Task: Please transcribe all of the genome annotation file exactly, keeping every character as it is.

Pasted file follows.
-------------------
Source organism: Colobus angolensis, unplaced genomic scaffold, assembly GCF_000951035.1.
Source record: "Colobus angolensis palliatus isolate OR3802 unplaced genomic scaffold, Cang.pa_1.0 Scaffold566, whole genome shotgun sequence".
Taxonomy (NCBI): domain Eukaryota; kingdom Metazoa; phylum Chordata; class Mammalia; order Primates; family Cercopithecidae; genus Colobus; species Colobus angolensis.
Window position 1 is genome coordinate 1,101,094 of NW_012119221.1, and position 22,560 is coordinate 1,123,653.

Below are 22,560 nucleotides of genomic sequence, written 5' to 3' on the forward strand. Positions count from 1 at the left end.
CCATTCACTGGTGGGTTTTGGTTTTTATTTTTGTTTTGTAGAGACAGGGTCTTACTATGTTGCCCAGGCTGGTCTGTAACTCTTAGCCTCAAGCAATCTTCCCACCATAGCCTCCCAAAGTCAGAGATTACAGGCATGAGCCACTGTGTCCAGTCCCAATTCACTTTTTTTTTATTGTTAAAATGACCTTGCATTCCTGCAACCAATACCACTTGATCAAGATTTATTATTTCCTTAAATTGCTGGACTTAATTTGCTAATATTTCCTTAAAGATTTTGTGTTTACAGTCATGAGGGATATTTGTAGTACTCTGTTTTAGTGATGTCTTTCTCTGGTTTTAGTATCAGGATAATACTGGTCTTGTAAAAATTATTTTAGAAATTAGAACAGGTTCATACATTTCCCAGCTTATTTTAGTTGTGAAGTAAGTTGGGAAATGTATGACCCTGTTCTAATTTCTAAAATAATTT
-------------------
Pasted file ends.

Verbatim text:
Source organism: Colobus angolensis, unplaced genomic scaffold, assembly GCF_000951035.1.
Source record: "Colobus angolensis palliatus isolate OR3802 unplaced genomic scaffold, Cang.pa_1.0 Scaffold566, whole genome shotgun sequence".
Taxonomy (NCBI): domain Eukaryota; kingdom Metazoa; phylum Chordata; class Mammalia; order Primates; family Cercopithecidae; genus Colobus; species Colobus angolensis.
Window position 1 is genome coordinate 1,101,094 of NW_012119221.1, and position 22,560 is coordinate 1,123,653.

Below are 22,560 nucleotides of genomic sequence, written 5' to 3' on the forward strand. Positions count from 1 at the left end.
CCATTCACTGGTGGGTTTTGGTTTTTATTTTTGTTTTGTAGAGACAGGGTCTTACTATGTTGCCCAGGCTGGTCTGTAACTCTTAGCCTCAAGCAATCTTCCCACCATAGCCTCCCAAAGTCAGAGATTACAGGCATGAGCCACTGTGTCCAGTCCCAATTCACTTTTTTTTTATTGTTAAAATGACCTTGCATTCCTGCAACCAATACCACTTGATCAAGATTTATTATTTCCTTAAATTGCTGGACTTAATTTGCTAATATTTCCTTAAAGATTTTGTGTTTACAGTCATGAGGGATATTTGTAGTACTCTGTTTTAGTGATGTCTTTCTCTGGTTTTAGTATCAGGATAATACTGGTCTTGTAAAAATTATTTTAGAAATTAGAACAGGTTCATACATTTCCCAGCTTATTTTAGTTGTGAAGTAAGTTGGGAAATGTATGACCCTGTTCTAATTTCTAAAATAATTT